I forgot that I had Rivka's First Thanksgiving sitting in my to-review-before-Thanksgiving-pile! This is quite pathetic, as there were only 2 books in the pile, but you still might have time to track it down before the big day. If not, put it on your list for next year.
In Elsa Okon Rael's Rivka's First Thanksgiving, the title character is the daughter of Jewish immigrants from Poland. She learns about Thanksgiving at school, but her parents don't think it sounds like it is a holiday for Jews. Her mother tells her, "It sounds to me as though this is a party for Gentiles." Well, this is just not good enough for Rivka who decides to take the issue to the Rabbi. But, lo and behold, the Rabbi agrees with her mother! What is Rivka to do? Well, what any intrepid, determined girl would do: she writes a letter of protest! For this she is called to state her case before a whole bunch of Rabbis!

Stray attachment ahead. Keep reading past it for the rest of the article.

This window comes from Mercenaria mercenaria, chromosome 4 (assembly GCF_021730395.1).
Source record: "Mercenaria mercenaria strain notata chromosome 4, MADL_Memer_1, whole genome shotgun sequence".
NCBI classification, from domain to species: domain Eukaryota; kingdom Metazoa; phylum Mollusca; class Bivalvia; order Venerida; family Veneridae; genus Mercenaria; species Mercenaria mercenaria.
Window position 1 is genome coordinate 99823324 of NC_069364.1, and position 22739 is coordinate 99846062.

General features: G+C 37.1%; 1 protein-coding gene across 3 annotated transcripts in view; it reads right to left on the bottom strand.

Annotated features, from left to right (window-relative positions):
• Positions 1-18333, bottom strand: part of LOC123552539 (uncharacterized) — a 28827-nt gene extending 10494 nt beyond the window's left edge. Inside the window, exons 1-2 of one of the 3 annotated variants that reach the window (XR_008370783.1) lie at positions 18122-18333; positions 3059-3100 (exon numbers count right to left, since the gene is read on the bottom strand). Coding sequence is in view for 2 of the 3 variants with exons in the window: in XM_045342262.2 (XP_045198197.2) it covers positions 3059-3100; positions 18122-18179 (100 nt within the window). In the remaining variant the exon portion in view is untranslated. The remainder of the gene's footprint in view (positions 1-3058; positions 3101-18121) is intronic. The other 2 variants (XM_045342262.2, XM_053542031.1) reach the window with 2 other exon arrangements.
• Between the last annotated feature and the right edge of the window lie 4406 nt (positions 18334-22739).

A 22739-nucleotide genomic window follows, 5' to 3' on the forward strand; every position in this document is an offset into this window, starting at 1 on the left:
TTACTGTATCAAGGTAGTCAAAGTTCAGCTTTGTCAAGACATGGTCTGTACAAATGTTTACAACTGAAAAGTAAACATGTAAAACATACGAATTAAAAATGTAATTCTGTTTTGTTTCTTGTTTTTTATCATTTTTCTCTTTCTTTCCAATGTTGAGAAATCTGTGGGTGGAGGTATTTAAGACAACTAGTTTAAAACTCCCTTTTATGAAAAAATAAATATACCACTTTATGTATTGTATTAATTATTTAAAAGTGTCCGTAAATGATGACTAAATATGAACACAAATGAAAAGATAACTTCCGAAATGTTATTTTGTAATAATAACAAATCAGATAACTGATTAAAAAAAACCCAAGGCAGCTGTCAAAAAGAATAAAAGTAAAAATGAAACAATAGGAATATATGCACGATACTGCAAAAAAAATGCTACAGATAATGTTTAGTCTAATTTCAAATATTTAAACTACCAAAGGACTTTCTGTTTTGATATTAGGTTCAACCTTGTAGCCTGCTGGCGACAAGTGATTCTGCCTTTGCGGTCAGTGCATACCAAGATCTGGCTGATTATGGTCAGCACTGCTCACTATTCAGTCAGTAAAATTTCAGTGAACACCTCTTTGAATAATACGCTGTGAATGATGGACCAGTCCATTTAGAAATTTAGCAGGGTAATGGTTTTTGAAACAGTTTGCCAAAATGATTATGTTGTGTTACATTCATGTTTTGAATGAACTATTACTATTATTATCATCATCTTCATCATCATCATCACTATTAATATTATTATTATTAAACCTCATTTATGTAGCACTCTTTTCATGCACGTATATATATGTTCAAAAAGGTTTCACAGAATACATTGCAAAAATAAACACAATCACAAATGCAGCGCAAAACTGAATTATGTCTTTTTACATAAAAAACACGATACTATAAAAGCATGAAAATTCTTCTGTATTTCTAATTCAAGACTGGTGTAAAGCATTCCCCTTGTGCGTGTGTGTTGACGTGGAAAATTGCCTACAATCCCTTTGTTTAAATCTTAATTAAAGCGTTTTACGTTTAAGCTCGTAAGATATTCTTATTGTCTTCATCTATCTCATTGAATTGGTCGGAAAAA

Despite the rather doubtful premise that the Rabbis had not yet heard of Thanksgiving, I truly enjoyed this book. It presented an interesting perspective on the traditional holiday and I especially appreciated that the learned adult community was able to listen with respect to the ideas and opinions of a young girl and to admire her point of view. Rivka draws insightful paralles between her Jewish family's experience and the experience of the Pilgrims.
The turn-of-the-century city landscape in this book is illustrated by Maryann Kovalski. The setting is obviously New York's Lower East Side although the only textual nod to place is a reference to Rivington Street. The tenement houses, narrow stairways and views of busy street life and laundry on fire escapes are the same familiar and comforting images we've seen over and over again whenever this neighborhood appears in picture books.
If you're bored with rhyming books about turkeys and Mayflowers, Rivka's First Thanksgiving is a great addition to your Thanksgiving reading. It might, however, be better appreciated by children who already have a grasp on the meaning and history of the Thanksgiving holiday (there is also a brief mention of pogroms).
Visit the illustrator's website, she has some photographs that inspired her illustrations on this page.
Read my reviews of other Thanksgiving in the City books.
Listen to a 3 minute interview with Maryann Kavolski here (starting around minute 9:30). It's very interesting!